beer

Colorado: Cannabis Infused Beer Available at Beer Festival... Sort Of

DudesBrewsIndicaIPA[Westword]

By Steve Elliott
Hemp News

Beer is the main attraction at Denver's Great American Beer Festival. But of course with the advent of legal marijuana, Colorado -- home of more than 200 breweries -- has another big draw. This year, at the Festival, one brewer offered a "cannabis-infused" beer, made with legal hemp oil, but with no THC.

Yes, sadly, the whole story is just half-a-step away from being cool, because commercially made "cannabis beers" aren't allowed under Colorado's legalization law. The THC is stripped from hemp used in the production of legal hemp oil used to make the cannabis-infused beer from Dad & Dude's Breweria, reports Chris Morris at Fortune

That means you won't get a cannabis high from drinking the beer; Indica Double IPA is made with cannabidiol (CBD), the non-psychoactive but medicinal cannabinoid which, though becoming more and more well known, is still obscure enough to have had its name misspelled as "cannabidoil" on Fortune Magazine's website.

Exactly why the beer is "cannabis infused" seems to be a bit unclear, since it isn't psychoactive, and Dad & Dude's cofounder Mason Hembree says the cannabidiol doesn't impact the flavor of the beer at all. Oh, wait, I almost forgot: marketing gimmick.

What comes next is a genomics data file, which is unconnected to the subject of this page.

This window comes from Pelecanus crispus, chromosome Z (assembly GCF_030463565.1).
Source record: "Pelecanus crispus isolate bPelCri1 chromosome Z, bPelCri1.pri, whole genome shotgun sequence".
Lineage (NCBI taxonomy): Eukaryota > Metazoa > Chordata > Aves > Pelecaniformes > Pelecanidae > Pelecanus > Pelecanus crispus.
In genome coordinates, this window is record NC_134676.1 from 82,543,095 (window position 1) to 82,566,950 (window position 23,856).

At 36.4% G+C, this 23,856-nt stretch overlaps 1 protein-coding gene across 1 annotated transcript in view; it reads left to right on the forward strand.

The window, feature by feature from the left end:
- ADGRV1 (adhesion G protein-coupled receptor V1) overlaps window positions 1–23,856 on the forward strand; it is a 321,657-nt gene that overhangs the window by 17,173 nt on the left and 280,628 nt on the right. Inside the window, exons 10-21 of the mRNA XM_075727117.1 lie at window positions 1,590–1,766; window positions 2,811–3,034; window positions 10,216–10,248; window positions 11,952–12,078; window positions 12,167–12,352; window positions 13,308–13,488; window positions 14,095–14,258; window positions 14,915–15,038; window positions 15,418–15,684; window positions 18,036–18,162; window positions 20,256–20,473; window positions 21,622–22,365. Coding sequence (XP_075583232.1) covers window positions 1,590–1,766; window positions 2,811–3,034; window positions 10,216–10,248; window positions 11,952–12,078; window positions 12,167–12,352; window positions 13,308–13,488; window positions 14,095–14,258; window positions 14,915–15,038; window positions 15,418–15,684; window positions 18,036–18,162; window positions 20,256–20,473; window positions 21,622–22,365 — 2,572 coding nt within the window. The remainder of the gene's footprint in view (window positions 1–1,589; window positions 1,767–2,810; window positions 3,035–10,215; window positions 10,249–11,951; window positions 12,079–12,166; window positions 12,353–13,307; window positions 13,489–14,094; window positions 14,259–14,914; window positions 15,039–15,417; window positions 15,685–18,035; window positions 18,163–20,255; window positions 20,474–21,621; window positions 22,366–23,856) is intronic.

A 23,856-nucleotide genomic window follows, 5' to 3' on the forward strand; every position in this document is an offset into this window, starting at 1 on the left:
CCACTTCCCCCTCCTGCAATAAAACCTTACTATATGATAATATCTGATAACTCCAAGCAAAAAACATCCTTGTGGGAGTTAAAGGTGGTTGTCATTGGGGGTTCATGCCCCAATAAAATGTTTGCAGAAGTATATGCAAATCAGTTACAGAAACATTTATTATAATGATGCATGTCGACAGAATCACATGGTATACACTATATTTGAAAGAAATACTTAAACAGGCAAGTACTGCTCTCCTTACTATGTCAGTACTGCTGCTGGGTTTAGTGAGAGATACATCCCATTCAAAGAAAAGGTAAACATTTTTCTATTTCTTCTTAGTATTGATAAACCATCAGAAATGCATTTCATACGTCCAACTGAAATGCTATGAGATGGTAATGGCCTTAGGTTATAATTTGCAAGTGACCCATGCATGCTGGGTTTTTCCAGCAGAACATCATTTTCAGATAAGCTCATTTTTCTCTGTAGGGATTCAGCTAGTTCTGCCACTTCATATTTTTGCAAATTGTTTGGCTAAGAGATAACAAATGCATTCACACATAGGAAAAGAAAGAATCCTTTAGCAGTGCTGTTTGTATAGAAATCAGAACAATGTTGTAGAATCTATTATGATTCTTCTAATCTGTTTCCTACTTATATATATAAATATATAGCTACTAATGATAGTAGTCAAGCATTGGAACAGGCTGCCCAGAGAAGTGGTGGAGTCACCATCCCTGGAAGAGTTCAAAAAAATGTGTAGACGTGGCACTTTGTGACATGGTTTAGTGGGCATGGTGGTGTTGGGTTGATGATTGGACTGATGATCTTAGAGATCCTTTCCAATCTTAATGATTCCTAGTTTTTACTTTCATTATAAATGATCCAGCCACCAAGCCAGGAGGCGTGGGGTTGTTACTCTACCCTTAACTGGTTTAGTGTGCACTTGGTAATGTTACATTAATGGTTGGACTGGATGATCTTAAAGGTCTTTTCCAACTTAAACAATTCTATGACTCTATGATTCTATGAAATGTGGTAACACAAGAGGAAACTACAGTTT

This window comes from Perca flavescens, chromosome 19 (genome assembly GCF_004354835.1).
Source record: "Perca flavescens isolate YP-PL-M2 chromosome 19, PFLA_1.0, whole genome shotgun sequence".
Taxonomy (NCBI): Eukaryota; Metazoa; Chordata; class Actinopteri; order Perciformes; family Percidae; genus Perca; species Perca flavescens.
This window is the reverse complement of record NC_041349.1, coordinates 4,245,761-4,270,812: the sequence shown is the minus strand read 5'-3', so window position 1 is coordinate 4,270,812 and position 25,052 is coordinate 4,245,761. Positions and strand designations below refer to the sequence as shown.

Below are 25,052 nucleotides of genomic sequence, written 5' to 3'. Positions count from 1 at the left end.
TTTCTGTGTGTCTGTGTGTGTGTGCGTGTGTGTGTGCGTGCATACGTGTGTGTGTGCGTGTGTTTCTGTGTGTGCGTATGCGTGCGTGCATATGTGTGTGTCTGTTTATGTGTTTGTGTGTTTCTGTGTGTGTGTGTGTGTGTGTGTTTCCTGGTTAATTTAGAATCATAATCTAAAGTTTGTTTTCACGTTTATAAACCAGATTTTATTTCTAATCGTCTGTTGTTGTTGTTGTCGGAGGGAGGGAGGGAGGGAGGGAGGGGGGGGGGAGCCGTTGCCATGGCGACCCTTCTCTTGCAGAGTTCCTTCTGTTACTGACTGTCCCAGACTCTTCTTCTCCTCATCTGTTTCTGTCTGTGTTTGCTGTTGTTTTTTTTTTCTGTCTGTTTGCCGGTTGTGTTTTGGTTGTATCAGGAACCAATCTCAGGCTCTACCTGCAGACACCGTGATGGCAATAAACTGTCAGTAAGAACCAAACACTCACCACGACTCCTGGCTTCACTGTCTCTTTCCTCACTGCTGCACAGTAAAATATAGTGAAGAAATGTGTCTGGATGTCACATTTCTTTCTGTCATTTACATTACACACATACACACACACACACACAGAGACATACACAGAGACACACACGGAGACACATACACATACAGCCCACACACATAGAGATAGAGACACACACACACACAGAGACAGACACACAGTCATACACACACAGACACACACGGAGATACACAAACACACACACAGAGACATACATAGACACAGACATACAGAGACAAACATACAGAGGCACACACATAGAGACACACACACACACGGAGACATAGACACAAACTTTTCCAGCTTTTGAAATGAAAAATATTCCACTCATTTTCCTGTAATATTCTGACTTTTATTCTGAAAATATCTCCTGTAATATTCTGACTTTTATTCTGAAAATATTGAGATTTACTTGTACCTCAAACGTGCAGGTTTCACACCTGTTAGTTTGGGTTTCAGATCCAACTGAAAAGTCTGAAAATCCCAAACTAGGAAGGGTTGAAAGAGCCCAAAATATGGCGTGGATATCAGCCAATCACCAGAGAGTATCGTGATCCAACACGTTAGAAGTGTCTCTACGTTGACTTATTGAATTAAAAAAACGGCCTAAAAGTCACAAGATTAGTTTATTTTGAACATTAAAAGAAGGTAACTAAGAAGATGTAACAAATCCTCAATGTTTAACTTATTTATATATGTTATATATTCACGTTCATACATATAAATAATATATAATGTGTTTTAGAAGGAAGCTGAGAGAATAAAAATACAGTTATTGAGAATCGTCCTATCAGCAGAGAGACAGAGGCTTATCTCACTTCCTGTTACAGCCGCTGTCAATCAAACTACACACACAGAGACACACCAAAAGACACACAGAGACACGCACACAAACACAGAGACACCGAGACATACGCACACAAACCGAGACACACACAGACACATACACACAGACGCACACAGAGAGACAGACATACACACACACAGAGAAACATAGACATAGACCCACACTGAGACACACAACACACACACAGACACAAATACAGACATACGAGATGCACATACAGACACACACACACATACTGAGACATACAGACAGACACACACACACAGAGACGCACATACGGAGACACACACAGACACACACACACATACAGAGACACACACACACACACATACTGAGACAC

"Finding a legal hemp oil was difficult," Hembree said. "Locally cultivated cannabis is not legal for brewers, yet."

D.C.: New Beer Smells Like Marijuana (But Doesn't Have Any In It)

SmellsLikeFreedomBeer

By Steve Elliott
Hemp News

Those who enjoy the smell of marijuana along with their beer might be interested in a new offering from the District of Columbia's DC Brau brewery. "Smells of Freedom" is the brewery's newest seasonal India pale ale, and it doesn't contain any actual cannabis; the smell and taste were created with a combination of three hops, according to the company.

DC Brau founder Brandon Skall told The Washington Post that he doesn't smoke pot, although he believes those who want to should have that freedom, reports Catherine Moran at DC Inno.

The beer, fermenting since last fall, is only available in the District of Columbia, and Skall said he expected the 120 barrels of Smells Like Freedom to sell out quickly. DC Brau and Longmont, Colorado-based Oskar Blues Brewery, both of which can their beer rather than bottling it, had been thinking for more than a year of teaming up on a project.

Skall last fall laid out the case for doing a beer together based around D.C.'s legalization fight; Oskar executives liked the idea, and brewers there took to their lab, Skall said. They found three experimental hops that, when combined, smelled a lot like cannabis.

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